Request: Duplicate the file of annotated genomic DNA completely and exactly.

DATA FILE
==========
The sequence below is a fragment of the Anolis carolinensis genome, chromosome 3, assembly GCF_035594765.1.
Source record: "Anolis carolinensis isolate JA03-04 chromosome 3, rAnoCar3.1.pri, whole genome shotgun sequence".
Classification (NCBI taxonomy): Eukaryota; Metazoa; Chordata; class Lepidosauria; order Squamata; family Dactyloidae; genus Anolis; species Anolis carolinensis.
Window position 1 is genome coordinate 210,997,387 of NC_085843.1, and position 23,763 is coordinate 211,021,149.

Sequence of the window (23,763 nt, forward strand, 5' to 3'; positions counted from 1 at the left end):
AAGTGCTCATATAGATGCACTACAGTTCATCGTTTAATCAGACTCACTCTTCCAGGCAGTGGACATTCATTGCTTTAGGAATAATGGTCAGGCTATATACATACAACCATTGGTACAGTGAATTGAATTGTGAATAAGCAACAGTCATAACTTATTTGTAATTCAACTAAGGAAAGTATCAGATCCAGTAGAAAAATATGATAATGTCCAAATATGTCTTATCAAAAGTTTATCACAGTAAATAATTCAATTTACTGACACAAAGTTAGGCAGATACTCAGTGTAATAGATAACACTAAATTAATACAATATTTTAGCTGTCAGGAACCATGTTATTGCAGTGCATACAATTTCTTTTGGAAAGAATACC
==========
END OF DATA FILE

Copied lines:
The sequence below is a fragment of the Anolis carolinensis genome, chromosome 3, assembly GCF_035594765.1.
Source record: "Anolis carolinensis isolate JA03-04 chromosome 3, rAnoCar3.1.pri, whole genome shotgun sequence".
Classification (NCBI taxonomy): Eukaryota; Metazoa; Chordata; class Lepidosauria; order Squamata; family Dactyloidae; genus Anolis; species Anolis carolinensis.
Window position 1 is genome coordinate 210,997,387 of NC_085843.1, and position 23,763 is coordinate 211,021,149.

Sequence of the window (23,763 nt, forward strand, 5' to 3'; positions counted from 1 at the left end):
AAGTGCTCATATAGATGCACTACAGTTCATCGTTTAATCAGACTCACTCTTCCAGGCAGTGGACATTCATTGCTTTAGGAATAATGGTCAGGCTATATACATACAACCATTGGTACAGTGAATTGAATTGTGAATAAGCAACAGTCATAACTTATTTGTAATTCAACTAAGGAAAGTATCAGATCCAGTAGAAAAATATGATAATGTCCAAATATGTCTTATCAAAAGTTTATCACAGTAAATAATTCAATTTACTGACACAAAGTTAGGCAGATACTCAGTGTAATAGATAACACTAAATTAATACAATATTTTAGCTGTCAGGAACCATGTTATTGCAGTGCATACAATTTCTTTTGGAAAGAATACC